I looked across the almost darkness of the parking lot and said, “I need to stop playing with it, don’t I? I need to get a band aid to cover it or else I am so drawn to twist at it to make it come off!”
She just shook her head, suddenly so wise beyond her fifteen years.
I felt as if every parenting book I devoured when she was little would be shaking their collective fingers at me tsk tsk tsking my using my child to parent me instead of the other way around.
Those books never tell you what to do when you get cancer, though. They don’t mention that in lives twists and turns children learn so much when parents are honest with their children, don’t shield them from their own pain.
Some of you may be wholeheartedly disagreeing with me on this and that’s fine with me.
I just had to say something about this because during the five weeks since I had surgery to carve my melanoma off my right cheek, I have felt so alone. I would google “facial melanoma surgery aftercare” and get tons and tons of links about after facelifts, but this wasn’t after a facelift, this was after a face slicing and dicing and stretching back into shape.
My doctor calls that something like a “bi something flap reconstruction” or a similar name. I call it my two hearted scar with the only piece still not just a red similar to a toddler post tantrum, but is more similar to my babies’ belly button scab that I also waited and waited and waited to just pop off. They always did after about a week or so but this has been five weeks, thirty-five days of it.
My children may be more relieved than I am once I take off my band aid. They are used to seeing my wound and I think they worry about me because when I have accidentally gone out without it, people look at my face. I think some of them assume I was beat up or something because the color has, at times, looked mottled and bruised.
No one tells you the guilt you will feel.
I feel guilty about whining when other folks with cancer that wasn’t so easily removed, many including many of my friends die to cancer.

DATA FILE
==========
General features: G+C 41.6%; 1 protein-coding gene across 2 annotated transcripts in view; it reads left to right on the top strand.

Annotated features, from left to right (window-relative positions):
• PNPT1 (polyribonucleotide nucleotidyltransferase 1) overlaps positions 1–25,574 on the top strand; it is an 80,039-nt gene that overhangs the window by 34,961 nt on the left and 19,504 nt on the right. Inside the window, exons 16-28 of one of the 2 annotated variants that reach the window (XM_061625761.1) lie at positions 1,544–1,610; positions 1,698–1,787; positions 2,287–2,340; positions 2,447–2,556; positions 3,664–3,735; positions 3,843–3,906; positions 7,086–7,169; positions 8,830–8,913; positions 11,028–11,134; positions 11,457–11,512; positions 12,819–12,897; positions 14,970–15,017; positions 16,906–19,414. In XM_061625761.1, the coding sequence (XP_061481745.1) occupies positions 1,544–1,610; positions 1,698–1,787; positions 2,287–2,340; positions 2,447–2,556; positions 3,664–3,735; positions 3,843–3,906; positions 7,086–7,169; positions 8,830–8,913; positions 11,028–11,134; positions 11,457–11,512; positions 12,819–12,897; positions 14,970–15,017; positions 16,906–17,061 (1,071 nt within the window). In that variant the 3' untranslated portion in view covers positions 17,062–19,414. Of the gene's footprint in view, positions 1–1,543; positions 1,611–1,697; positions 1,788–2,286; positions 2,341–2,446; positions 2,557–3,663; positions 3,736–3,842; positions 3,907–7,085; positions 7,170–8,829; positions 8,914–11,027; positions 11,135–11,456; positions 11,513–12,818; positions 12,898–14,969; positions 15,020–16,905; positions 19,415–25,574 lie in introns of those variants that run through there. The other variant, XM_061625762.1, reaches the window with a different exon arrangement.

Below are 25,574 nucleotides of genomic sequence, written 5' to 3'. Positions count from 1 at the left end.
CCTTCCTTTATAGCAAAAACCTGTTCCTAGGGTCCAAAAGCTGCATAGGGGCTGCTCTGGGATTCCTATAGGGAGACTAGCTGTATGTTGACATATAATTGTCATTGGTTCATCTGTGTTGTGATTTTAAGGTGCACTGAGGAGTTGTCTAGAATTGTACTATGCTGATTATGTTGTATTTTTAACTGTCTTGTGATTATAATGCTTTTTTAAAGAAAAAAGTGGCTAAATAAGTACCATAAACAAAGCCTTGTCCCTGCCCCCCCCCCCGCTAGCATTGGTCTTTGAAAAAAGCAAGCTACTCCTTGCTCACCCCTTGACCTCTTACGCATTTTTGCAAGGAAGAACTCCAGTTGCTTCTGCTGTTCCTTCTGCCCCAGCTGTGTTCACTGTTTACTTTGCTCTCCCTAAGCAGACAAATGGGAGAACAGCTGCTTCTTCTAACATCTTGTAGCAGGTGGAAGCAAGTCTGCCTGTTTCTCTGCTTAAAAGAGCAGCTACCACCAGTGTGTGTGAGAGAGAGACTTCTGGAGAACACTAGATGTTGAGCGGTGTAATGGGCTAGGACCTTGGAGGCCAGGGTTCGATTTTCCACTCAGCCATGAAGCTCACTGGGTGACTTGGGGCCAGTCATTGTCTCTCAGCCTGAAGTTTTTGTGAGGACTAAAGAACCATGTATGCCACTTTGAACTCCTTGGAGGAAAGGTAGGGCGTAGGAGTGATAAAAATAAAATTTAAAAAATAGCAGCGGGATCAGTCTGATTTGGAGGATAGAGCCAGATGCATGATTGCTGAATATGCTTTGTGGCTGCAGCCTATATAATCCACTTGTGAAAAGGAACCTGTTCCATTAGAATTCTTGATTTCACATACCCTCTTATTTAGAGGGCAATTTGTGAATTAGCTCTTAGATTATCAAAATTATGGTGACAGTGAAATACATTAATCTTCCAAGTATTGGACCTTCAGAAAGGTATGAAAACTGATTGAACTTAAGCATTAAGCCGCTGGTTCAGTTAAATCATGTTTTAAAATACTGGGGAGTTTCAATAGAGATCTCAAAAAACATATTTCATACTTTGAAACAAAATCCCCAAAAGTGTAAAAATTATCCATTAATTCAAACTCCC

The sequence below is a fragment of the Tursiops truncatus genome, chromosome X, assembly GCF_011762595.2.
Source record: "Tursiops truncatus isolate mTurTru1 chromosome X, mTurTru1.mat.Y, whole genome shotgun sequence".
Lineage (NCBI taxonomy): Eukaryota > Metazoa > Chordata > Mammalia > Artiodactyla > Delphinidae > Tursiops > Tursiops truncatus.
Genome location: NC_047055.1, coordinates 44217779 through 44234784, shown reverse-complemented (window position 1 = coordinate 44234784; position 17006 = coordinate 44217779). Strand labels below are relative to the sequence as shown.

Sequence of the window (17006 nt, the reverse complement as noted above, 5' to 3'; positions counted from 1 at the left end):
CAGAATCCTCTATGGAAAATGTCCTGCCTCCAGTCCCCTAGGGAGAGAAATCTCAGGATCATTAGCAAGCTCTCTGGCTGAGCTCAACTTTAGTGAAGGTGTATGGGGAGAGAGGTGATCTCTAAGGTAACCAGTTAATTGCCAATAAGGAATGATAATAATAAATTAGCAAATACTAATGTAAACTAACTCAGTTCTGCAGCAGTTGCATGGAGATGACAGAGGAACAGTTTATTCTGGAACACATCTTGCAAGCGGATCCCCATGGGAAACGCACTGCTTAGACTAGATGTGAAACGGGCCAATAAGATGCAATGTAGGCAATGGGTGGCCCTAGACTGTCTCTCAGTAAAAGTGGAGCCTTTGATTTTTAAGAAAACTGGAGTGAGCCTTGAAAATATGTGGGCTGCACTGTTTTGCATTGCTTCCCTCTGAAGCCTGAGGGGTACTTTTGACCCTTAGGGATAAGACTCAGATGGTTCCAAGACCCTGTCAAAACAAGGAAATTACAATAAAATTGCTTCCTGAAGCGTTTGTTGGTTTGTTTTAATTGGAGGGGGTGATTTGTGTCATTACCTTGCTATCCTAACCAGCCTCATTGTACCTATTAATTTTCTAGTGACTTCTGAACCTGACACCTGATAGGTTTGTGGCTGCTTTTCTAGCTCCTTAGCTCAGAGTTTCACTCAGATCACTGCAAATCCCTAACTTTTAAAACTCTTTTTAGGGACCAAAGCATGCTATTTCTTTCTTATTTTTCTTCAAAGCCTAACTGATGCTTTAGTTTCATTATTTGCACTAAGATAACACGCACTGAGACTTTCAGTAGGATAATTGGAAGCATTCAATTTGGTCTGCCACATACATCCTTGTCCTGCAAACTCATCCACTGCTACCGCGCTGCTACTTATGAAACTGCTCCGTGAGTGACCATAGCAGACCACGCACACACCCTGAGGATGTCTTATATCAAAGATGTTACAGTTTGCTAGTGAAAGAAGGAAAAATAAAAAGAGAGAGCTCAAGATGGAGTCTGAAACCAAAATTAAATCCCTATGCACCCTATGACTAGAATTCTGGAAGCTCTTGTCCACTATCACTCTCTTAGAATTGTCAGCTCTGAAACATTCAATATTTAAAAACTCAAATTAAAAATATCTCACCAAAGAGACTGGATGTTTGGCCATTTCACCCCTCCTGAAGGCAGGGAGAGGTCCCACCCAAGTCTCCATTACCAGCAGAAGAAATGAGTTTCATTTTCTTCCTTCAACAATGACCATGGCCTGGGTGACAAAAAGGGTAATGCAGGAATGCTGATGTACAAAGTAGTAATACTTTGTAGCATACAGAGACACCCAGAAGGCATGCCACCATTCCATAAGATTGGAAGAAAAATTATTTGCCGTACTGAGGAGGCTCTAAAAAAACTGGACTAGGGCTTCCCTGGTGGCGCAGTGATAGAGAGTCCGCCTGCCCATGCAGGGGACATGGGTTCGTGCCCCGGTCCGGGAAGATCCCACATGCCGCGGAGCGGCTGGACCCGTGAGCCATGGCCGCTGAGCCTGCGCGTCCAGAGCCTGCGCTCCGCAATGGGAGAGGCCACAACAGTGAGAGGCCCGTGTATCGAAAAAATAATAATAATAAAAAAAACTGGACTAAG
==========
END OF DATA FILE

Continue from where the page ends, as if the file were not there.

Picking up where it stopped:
I feel guilty about my moodiness since this started and the hovering depression that seems to be on the way out.
I feel guilty about not keeping up with my housework as well as I should.
And yes, it is inevitable, but I feel guilty about feeling guilty.
I can hear at least one of you taking the leap. You are saying, “Well, Julie, that isn’t very constructive guilt to carry around with you, just breathe in and let it go!” I will tell you, I know all about that. It is easier said than done in this and many other situations.
Thankfully there isn’t took much wallowing around in that muck, but for now, I wanted to acknowledge it in case anyone else has been feeling this same way and couldn’t wrap words around it.
My Emma gets smarter, wiser and more interesting to parent every day.
I can almost hear her saying the same thing about me.
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© 2012 by Julie Jordan Scott
Julie Jordan Scott has been a Life & Creativity Coach, Writer, Facilitator and Teleclass Leader since 1999. She is also an award winning Actor, Director, Artist and Mother Extraordinaire. She was twice the StoryTelling Slam champion in Bakersfield. She leads Writing Camp with JJS & this Summer will be traveling throughout the US to bring this unique, fun filled creative experience to the people wherever she finds the passion & the interest.
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